Does anyone else struggle to read in everyday life? For months now, I’ve been struggling to pick up a book, despite having a TBR list the length of the UK. However, as soon as I had a week off for my mini-moon, I found myself raiding my bookshelves like it was nobody’s business.
During the deep dive into my bookshelves, I came across an old, ratty book that was falling apart at the seams. Unspun Socks from a Chicken’s Laundry by Spike Milligan. I felt the pull of nostalgia for my childhood, the hours laughing at the book under the covers with a torch. It wasn’t a book that I had thought about in years, but holding it in my hands, I realised the importance of it. It was a book that taught me that laughter is one of the most important parts of life, and how you can find laughter or joy in any situation. That’s something that I’ve taken with me throughout the rest of my life. I hadn’t realised until that moment, but Unspun Socks From a Chicken’s Laundry, with its silly title and words, had been one of the books that made me.
With Book Lover’s Day on the horizon (a day that should be a national holiday in my humble opinion), and the ratty poetry book in my hands, it got me thinking about the other books that made me. Books that I’ve carried with me for years, or changed the way I think, or that I simply have a strange or strong connection with.
If you’ve been a reader for a while, you better get a pound out to put in the “Rosie Mentions The Bell Jar Jar”. Simply put, this book by Sylvia Plath was one of the lifelines that got me through my diagnosis and survival of clinical depression and chronic anxiety. Even now, with depression in my past and my anxiety left to battle, I find myself breathing deeply and repeating “I am, I am, I am” when I need help grounding myself. Ten years since I first picked it up, I still find something new in the writing at every, single, read.
In the realm of newer books (well, newer to me), I found the impact of The Artist’s Way by Julia Cameron to be huge. When I was stuck in a rut of feeling trapped in work, with no creativity to give, this book fell into my lap courtesy of my mum. Whilst the twelve week course aspect was invaluable (and I know I’ll be doing it again come autumn), it’s the introduction to morning pages that have changed my life. Each morning, before all the bustle and noise of work, I try to write three pages. Anything that is in my brain, get it down on paper. Dreams, anxieties, gibberish – to paraphrase Billy Ocean, “get out of my head, and into my notebook”. Immediately, I start my day with a clear head and less worries, and goodness knows I need that.
With a return to novels, and again a pretty recent read for me within the last three years, I think of Homegoing by Yaa Gyasi as a game changer. I will stamp my feet and shout “this is one of the greatest novels ever written!” to anyone who will listen. But it’s not in the plot that I’ve found my connection, despite the plot being divine; it’s in Gyasi’s writing. If I believed in perfection, I would say this book is an example of creative perfection. Instead, I will say it is one of the most original and creative novels I have ever read. Just thinking about it gets me excited for the power of creativity. If I need to feel inspired, I pick up this book, read it cover to cover, and am reminded of what writing can be.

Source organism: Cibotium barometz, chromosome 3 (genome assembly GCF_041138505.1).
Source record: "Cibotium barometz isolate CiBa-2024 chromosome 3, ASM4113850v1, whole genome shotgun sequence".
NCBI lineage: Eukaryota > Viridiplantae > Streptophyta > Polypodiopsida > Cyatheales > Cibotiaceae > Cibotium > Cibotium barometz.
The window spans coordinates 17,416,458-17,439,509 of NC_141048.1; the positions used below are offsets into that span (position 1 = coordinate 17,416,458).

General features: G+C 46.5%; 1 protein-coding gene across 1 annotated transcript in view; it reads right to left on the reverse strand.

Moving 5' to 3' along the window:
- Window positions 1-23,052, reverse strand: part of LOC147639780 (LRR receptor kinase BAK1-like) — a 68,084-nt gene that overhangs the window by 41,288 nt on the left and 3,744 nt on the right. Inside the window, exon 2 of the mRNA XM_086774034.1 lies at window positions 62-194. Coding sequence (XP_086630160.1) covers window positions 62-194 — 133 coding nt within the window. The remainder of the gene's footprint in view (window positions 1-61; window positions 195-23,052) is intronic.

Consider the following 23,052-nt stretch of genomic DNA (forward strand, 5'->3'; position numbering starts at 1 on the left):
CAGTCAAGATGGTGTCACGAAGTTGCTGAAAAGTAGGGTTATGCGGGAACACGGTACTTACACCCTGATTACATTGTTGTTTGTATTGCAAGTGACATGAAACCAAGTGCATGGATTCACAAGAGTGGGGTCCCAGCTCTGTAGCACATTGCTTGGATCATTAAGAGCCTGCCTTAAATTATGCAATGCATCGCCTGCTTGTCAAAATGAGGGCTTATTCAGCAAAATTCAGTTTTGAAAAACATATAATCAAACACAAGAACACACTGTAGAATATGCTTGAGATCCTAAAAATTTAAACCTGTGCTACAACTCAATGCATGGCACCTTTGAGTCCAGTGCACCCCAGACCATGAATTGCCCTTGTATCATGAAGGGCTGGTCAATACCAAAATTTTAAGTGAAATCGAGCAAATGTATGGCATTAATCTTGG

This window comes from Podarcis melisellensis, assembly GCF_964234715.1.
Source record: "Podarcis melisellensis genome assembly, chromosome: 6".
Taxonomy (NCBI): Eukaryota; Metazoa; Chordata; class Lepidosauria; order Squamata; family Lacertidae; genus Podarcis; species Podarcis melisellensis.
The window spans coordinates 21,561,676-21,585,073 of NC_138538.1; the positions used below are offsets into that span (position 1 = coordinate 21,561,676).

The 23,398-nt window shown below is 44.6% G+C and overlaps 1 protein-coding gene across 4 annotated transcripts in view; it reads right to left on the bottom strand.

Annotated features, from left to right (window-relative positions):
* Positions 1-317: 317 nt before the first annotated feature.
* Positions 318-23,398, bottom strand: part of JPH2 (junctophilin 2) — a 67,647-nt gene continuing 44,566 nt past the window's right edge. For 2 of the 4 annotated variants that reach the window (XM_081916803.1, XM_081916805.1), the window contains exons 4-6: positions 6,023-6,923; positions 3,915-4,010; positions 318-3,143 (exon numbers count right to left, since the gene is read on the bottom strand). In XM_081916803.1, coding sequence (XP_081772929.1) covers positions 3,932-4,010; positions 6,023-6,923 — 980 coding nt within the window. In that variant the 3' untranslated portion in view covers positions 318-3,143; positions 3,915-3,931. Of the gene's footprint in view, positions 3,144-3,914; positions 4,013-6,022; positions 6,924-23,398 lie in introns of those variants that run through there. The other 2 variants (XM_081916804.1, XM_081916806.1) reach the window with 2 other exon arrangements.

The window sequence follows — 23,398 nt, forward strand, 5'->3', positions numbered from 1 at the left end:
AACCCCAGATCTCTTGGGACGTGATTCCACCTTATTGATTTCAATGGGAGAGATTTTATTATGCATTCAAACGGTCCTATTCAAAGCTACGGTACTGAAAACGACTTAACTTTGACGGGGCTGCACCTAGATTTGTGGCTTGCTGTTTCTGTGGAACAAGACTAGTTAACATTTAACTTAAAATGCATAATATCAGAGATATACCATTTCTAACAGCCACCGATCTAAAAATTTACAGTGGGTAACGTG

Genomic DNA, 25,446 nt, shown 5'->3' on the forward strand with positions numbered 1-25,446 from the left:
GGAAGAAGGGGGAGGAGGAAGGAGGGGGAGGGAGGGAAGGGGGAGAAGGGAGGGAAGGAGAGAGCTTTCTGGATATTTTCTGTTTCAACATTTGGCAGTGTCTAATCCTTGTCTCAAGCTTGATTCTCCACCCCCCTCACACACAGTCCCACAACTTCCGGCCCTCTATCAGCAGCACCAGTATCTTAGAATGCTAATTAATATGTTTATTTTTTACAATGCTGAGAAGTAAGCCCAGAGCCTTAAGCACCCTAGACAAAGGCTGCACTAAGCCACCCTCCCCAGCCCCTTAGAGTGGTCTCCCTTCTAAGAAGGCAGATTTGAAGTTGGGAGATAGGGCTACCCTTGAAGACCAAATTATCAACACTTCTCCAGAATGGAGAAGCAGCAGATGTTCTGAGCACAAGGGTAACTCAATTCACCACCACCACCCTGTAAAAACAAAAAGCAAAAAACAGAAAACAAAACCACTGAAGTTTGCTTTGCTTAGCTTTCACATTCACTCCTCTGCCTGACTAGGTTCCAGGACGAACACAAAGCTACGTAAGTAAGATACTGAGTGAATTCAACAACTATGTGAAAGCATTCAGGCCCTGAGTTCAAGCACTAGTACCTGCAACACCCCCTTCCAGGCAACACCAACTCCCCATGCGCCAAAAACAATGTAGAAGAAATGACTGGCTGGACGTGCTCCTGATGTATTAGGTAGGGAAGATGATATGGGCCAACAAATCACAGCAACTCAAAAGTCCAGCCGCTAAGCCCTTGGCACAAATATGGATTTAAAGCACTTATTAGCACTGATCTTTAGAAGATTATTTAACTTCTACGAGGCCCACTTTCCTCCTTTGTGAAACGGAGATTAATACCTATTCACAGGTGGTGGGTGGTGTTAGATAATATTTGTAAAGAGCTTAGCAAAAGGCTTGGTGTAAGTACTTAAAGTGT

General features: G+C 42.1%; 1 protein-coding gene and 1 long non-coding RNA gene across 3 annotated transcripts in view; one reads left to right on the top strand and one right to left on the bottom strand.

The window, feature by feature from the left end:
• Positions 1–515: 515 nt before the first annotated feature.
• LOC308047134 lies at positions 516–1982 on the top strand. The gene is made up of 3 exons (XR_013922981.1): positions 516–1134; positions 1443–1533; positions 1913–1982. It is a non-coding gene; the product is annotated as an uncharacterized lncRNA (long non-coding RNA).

If Homegoing is the fiction piece I recommend everyone will read, then the non-fiction piece I will recommend til I die is Why I’m No Longer Talking to White People About Race by Renni Eddo-Lodge. Personally, culturally, socially, and politically, I believe this is a book every single person on the planet should read. On the personal end, it is a book that has reminded me to hold myself, and others, accountable at all times. It’s also reminded me about my privilege, and how I need to check myself and my biases before doing, well, anything. It’s a life changing piece of work.
Finally, we have the ratty poetry anthology from my bookshelf that spurred this on. Whilst I remember adoring being read the Chronicles of Narnia and the Harry Potter series, and picking up every Jacqueline Wilson book I could, this thin paperback taught me to laugh, find silliness at every opportunity, and laugh some more. I think this is something we all need to do.
So, in celebration of Book Lover’s Day on Tuesday 9th August, these are the books that made me; that left a mark on my heart; that have made me a better person. With that in mind, I want to know all about the books that have made you. Tell me all about the books that taught you a life lesson, that got you back into reading, that got you through a tough time. Let me know in the comments. Or, if you are a fellow blogger, consider this an informal tag. Let’s celebrate Book Lovers Day by talking about the books that have made us who we are!
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4 thoughts on “The Books That Made Me | National Book Lover’s Day 2022 | Rosie Abigail”
The defining decade by meg Jay 🥰
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Oooh I hadn’t heard of this book before! This looks really interesting, I’m going to have to put it on my to buy list 😀
Homegoing has been my joint favourite book along with A Thousand Splendid Suns (by Khaled Hosseini) and nothing has been able to beat either of them for several years now! They’re both ones that have made me, me!
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Both spectacular novels! ❤
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